The persona’s ambivalence with vagina being a potent weapon of child birth and rearing, and opting out of a home is characteristic of new Indian woman who does not want to desert the family set up yet asserts her individuality by adopting the ploy of “vaginaless love”. Initial pangs of life gives way to getting out of confined life with husband being be all and end all of life. The new breed of woman wants to be more assertive and individual in her choice belying   absolute, often brutal control of the husband. The persona’s quest for completeness amidst harsh realities of life matters when the vagina representing the body is perceived as a gateway to attain the demands of soul. The culmination comes with “vagina song” becoming the “song of liberty” when women are empowered to “speak with their bodies” (93). Far from falling prey to patriarchy, the persona shows women compellingly, the way to face the world with “the vagina truth” (95). Sure enough, the poem can be considered as a universal equalizer, if not conqueror, in the age of ‘me too’.

The poem can be considered in the broader context of body and the political directions it can take in crucial situations involving women. The theoretical proposition of political philosopher Maurice Merleau-Ponty comes handy here vindicating the insight that the “use a man is to make of his body is transcendent in relation to that body as a mere biological entity”. That is, a body can be used as an effective and transcendent tool in respect of the increasing number of challenges a woman faces in day to day life.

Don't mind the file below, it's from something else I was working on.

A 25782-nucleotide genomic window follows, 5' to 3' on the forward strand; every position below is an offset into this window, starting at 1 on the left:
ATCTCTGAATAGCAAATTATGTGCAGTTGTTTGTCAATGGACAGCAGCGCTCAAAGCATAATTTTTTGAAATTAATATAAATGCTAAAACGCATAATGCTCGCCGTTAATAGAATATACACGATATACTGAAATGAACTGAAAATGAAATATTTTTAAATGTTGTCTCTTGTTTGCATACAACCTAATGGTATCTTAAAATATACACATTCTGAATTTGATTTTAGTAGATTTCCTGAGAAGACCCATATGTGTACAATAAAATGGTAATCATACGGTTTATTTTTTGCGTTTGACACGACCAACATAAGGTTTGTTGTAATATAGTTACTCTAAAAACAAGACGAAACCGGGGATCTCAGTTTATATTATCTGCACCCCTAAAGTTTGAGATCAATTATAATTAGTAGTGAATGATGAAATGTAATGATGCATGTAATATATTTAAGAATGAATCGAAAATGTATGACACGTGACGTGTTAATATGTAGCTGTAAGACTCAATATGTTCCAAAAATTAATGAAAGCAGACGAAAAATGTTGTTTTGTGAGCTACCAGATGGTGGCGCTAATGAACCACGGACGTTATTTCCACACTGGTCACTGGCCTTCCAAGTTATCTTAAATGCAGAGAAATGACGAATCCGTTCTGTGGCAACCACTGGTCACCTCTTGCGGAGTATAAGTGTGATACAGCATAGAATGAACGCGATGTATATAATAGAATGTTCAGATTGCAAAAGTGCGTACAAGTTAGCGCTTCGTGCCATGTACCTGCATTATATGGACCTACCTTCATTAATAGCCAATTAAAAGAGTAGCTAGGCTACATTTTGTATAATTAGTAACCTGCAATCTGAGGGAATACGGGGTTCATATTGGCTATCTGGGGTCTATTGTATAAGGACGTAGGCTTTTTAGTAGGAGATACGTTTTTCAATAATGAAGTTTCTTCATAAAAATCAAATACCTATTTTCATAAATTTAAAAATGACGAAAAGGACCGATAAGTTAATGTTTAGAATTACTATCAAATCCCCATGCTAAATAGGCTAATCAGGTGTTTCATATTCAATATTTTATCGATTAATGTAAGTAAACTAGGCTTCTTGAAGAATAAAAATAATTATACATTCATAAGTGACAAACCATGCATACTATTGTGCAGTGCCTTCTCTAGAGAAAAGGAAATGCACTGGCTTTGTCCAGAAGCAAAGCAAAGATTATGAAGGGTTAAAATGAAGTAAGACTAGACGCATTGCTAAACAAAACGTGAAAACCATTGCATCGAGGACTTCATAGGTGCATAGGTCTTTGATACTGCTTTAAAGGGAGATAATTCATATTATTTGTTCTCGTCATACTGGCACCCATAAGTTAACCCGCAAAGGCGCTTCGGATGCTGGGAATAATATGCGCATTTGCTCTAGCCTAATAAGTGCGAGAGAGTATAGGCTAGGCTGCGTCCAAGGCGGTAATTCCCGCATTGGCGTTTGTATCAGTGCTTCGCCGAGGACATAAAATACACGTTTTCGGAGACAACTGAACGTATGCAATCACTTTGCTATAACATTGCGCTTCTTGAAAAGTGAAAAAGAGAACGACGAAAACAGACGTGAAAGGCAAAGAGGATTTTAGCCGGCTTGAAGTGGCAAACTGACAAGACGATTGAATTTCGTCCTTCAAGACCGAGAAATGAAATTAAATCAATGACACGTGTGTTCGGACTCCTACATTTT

The body is the locus of many physical and metaphysical experiences in the world incorporating torture, starvation, physical denigration, social and psychological alienation and a predominant desire to transcend all physical limitations unraveling the very ways of god-realisation ultimately. The experience of finitude and incompleteness, of overcoming the fear of natural death, leads to self transcendence and foregrounding of self assertion opting for a voluntary death. Worldly existence becomes insignificant in such a scenario but the poet in Sahu  is not pessimistic even for a moment. Hers is a self assertion supported by a renewed vigour and vitality that forms the crux of the matter when coping with obvious challenges of the world both as a woman and as a representative writer. Both these challenges have been well coped with, maturity and exactitude being her innate forte.

The phenomenology of death and dying as put forward by Heidegger in Being and Time comes to our aid in a big way while attempting a ready access to Sahu’s poetic philosophy and metaphor of zero point. She makes her stand clear in a poem like “Death” which simply puts forward the thesis that one would do well to understand the fact that death is a normal activity like every other common chores that we undertake daily. She asserts in a matter of fact way: “The most appalling thing / about death is / when she visits / you are absolutely / inevitably / on your own” (63). Overcoming the fear of life and death through the dare devil act of self assertion and firmness in pronouncing the urgent and fundamental needs of life is perceived as central here.

The most important and satisfying thing about Sahu’s present volume is that she is not a scapegoat rather she assumes responsibility of panoramic and death defying dimension to help her cause on personal front and for her depleted class in general. Prosaic and at times clichéd expressions pales into insignificance under the shadow of philosophy of life. Readers are bound to derive delight and wisdom dealing with collection in an absorbed way. No wonder, then, reading is relishing. The cover design is just an overall add on and the price well within reach of an avid reader.